Resource | Research | Assessing/Improving Operations
SNAP Employment and Training (E&T) Best Practices Study: Final Report

This study — mandated by Section 4022 of the Agricultural Act of 2014 (PL 113-79) — reviews research on employment and training (E&T) program components and practices that: (1) assist members of households participating in the Supplemental Nutrition Assistance Program (SNAP) to obtain regular employment; and (2) are best integrated with State workforce development systems. This review also included research on the effectiveness of E&T components offered to low-income individuals by other Federal and State agencies, and the private philanthropic sector.

Resource | Research | Assessing/Improving Operations
Special Nutrition Program Operations Study, School Year 2013-14

The Special Nutrition Program Operations Study is a multiyear study designed to provide the Food and Nutrition Service with a snapshot of current State and School Food Authority policies and practices of the school meal programs, including information on school meal standards, competitive foods standards, professional standards, school lunch pricing and accounting, and Smarter Lunchrooms activities. The information in this third year study (School Year 2013-14), the year of the first implementation phase of new breakfast standards, will provide data for observing the improvements resulting from the implementation of the Healthy, Hunger-Free Kids Act. Data was collected from a survey of all State Child Nutrition Directors and a nationally representative sample of School Food Authorities (SFAs).

Resource | Research | Assessing/Improving Operations
School Nutrition Program Operations Study, School Year 2012-13

The Special Nutrition Program Operations Study is a multiyear study designed to provide the Food and Nutrition Service with a snapshot of current State and School Food Authority policies and practices of the school meal programs, including information on school meal standards, competitive foods standards, professional standards, school lunch pricing and accounting, and standards for school wellness policies. The information in this second year report (School Year 2012-13), the first year new lunch standards were implemented, will provide data for observing the improvements resulting from the implementation of the Healthy, Hunger-Free Kids Act. Data was collected from a survey of all State Child Nutrition Directors and a nationally representative sample of School Food Authorities (SFAs).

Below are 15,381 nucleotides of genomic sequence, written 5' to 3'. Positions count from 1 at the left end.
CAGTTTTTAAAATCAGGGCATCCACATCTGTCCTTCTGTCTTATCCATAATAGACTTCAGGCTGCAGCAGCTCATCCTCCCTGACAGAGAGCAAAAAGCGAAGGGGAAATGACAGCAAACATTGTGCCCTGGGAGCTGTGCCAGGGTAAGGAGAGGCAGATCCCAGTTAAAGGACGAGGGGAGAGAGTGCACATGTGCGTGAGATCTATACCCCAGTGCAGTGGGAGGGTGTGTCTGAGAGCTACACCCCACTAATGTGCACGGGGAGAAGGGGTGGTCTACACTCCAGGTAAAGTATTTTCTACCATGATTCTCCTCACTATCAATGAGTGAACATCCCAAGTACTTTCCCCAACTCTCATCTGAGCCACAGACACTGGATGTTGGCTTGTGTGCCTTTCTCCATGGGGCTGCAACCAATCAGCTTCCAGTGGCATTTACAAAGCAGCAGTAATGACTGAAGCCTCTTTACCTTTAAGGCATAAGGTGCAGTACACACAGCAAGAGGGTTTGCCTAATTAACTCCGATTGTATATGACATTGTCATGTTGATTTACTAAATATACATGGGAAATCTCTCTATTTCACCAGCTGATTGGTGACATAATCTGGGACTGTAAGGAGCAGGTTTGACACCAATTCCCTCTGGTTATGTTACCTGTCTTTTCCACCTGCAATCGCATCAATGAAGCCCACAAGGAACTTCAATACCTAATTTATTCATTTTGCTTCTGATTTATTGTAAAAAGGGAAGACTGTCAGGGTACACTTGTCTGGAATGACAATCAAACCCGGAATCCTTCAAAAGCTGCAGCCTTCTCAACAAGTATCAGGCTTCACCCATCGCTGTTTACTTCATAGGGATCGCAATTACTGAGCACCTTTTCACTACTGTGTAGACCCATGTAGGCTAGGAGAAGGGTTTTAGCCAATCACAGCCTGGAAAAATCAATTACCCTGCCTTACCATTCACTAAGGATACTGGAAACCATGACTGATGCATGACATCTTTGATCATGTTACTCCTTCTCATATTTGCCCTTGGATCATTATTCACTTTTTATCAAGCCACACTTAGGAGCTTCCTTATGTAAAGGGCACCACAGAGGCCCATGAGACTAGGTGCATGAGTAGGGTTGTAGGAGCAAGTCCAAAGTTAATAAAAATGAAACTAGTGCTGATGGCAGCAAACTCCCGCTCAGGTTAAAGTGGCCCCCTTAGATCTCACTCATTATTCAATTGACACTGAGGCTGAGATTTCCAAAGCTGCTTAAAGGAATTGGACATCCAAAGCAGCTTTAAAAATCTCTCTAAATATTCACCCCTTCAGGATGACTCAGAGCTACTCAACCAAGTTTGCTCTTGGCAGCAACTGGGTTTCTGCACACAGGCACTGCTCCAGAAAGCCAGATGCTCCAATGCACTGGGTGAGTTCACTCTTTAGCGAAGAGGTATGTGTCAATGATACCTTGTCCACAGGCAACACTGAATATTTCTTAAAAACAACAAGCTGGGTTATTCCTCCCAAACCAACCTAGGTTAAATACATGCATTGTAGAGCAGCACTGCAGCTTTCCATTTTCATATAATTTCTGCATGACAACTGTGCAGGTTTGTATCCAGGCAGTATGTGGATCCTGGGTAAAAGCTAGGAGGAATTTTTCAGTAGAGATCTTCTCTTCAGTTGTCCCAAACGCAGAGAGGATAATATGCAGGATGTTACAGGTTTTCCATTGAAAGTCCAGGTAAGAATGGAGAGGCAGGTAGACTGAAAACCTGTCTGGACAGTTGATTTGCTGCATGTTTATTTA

Resource | Research | Assessing/Improving Operations
HHFKA Implementation Research Brief Series

This series of research briefs examines best practices in School Food Authorities' implementation of key provisions and their impacts in the Healthy, Hunger-Free Kids Act of 2010, including Fruits and Vegetables, Plate Waste, Sodium, Participation, Revenue, Whole Grains, Smart Snacks, and a special view of Obesity.

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Program Error in the NSLP and SBP: Findings from the Second Access, Participation, Eligibility and Certification Study (APEC II)

FNS developed the Access, Participation, Eligibility and Certification (APEC) study series, which collects and analyzes data from a nationally representative sample of schools and school food authorities (SFAs) about every 5 years. APEC allows FNS to develop a national estimate of erroneous payment rates and amounts in three key areas: certification error, meal claiming error and aggregation error.  FNS recently completed APEC II, which collected data in School Year 2012-2013 and this report summarizes those findings.

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An Assessment of the Roles and Effectiveness of Community-Based Organizations in the Supplemental Nutrition Assistance Program

This study examined program outcomes such as procedural denials and application timeliness when applicant interviews were conducted by community-based organizations (CBOs) staff to outcomes when SNAP staff conducted applicant interviews in 4 states - Florida, Michigan, Nevada, and Texas.

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School Foodservice Indirect Cost Study